Moreover, this process is largely shielded from public view. The Daubert hearing does not happen at the trial, and most judicial decisions on admissibility are not published. And because of Joiner, they are nearly impossible to overturn.

Following Daubert:

■ The percentage of expert testimony by scientists that was excluded from the courtroom rose significantly.3

■ This rise in excluded testimony has led to an increase in successful motions for summary judgment, since, without expert testimony, there is often little left with which to proceed. The percentage of summary judgments granted post-Daubert more than doubled. Over 90 percent of these judgments came down against plaintiffs.4

■ The expense of defending a Daubert challenge appears to be having a “chilling effect” upon plaintiffs, who don’t have the same resources as large corporations and often cannot afford to defend against aggressive attacks on their experts.5

■ Scientists and physicians are likely to be increasingly reluctant to provide expert testimony in civil litigation cases because of the lengths to which defendants go to discredit them and their work.

■ Emboldened by their success in the courtroom, powerful interests are now trying to extend the reach of Daubert- ike evidentiary standards to the regulatory arena, where they may affect the federal government’s ability to understand and act to reduce risk from hazardous exposures.6,7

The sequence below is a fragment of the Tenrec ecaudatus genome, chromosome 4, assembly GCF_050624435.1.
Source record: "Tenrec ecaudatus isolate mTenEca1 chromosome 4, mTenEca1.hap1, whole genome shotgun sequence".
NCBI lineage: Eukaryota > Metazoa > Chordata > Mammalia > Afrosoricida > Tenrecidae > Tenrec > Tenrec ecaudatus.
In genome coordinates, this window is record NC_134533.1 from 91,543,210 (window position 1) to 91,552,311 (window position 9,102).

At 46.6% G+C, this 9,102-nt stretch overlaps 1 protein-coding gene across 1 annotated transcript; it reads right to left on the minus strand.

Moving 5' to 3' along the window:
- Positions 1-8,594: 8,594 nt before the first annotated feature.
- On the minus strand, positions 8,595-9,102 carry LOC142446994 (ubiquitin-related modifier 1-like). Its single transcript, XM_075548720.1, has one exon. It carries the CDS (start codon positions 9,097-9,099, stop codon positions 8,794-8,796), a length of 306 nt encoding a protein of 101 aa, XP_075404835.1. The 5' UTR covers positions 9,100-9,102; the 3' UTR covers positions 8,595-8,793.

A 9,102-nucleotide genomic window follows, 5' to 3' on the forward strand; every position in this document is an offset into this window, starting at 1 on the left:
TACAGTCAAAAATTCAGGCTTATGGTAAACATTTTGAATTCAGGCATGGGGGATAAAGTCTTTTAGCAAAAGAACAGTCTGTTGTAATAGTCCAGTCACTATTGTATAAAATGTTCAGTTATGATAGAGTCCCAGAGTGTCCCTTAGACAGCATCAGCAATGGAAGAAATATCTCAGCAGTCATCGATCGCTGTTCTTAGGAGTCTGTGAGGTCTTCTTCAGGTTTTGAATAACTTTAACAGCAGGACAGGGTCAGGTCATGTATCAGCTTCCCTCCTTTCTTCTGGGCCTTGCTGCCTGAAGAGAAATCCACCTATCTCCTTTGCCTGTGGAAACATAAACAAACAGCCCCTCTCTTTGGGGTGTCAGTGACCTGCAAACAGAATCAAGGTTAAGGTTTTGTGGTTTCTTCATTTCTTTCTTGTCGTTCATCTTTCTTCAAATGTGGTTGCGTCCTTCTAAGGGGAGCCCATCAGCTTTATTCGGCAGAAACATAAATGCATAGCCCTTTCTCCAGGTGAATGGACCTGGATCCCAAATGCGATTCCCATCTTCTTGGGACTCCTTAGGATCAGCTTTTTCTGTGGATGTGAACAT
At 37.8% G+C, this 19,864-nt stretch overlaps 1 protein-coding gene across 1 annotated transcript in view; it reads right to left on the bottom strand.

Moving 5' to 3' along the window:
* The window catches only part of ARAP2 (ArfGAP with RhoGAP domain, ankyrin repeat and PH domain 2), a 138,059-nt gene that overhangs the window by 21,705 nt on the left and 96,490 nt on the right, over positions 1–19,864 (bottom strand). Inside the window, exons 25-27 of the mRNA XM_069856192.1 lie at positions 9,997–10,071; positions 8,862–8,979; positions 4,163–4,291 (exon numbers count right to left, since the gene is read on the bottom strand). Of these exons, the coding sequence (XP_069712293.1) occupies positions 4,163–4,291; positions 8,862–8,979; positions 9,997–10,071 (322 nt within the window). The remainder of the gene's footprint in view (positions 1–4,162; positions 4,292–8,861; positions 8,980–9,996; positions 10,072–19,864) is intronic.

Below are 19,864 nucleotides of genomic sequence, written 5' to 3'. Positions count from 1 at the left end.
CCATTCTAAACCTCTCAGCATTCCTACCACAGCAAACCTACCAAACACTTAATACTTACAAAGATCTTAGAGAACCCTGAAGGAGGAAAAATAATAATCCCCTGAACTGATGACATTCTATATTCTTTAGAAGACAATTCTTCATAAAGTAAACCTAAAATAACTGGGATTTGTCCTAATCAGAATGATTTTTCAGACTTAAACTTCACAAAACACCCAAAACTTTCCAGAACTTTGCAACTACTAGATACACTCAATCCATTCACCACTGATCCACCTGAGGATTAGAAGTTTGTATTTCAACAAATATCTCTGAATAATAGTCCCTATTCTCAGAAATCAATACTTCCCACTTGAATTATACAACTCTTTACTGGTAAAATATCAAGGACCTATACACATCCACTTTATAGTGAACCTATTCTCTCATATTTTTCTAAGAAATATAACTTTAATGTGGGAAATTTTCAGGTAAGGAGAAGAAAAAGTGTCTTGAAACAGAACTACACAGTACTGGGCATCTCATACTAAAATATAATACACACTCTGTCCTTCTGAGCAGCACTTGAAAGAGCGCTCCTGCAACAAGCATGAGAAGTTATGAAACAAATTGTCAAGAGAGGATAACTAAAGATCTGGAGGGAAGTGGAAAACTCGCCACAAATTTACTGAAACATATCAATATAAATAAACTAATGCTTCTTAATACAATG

■ In contrast, because of the cost of mounting Daubert challenges, they are rarely brought in the criminal justice system, where life and liberty – rather than economic interests – are at stake.3 It is in this arena where the most meager rather than the most stringent scrutiny of scientific evidence is applied.

The Daubert Definition of Good Science

When the Supreme Court issued its opinion in Daubert, it suggested four criteria for determining whether science was reliable and, therefore, admissible:

1) is the evidence based on a testable theory or technique;

2) has the theory or technique been peer reviewed;

3) in the case of a particular technique, does it have a known error rate and standards controlling the techniques operation; and

4) is the underlying science generally accepted?

The Court cautioned that the list should not be regarded by judges as “a definitive checklist or test,” opening the door for judges to employ criteria of their own. 

Two Supreme Court Justices voiced serious concerns about asking federal judges to take on the role of deciding what is good versus bad science, fearing that this was akin to asking judges to become “amateur scientists.” Notably, Chief Justice Rehnquist, joined by Justice Stevens, wrote in a dissenting opinion: “Questions arise simply from reading this part of the Court’s opinion, and countless more questions will surely arise when hundreds of district judges try to apply its teaching to particular offers of expert testimony.”1

It isn’t just federal district judges who interpret these teachings, however. Though Daubert was based on an interpretation of the Federal Rules of Evidence, and intended for use by federal judges, roughly one-third of state courts (which routinely adopt Federal Rules of Evidence) have also adopted the Daubert criteria in determining the admissibility of expert testimony.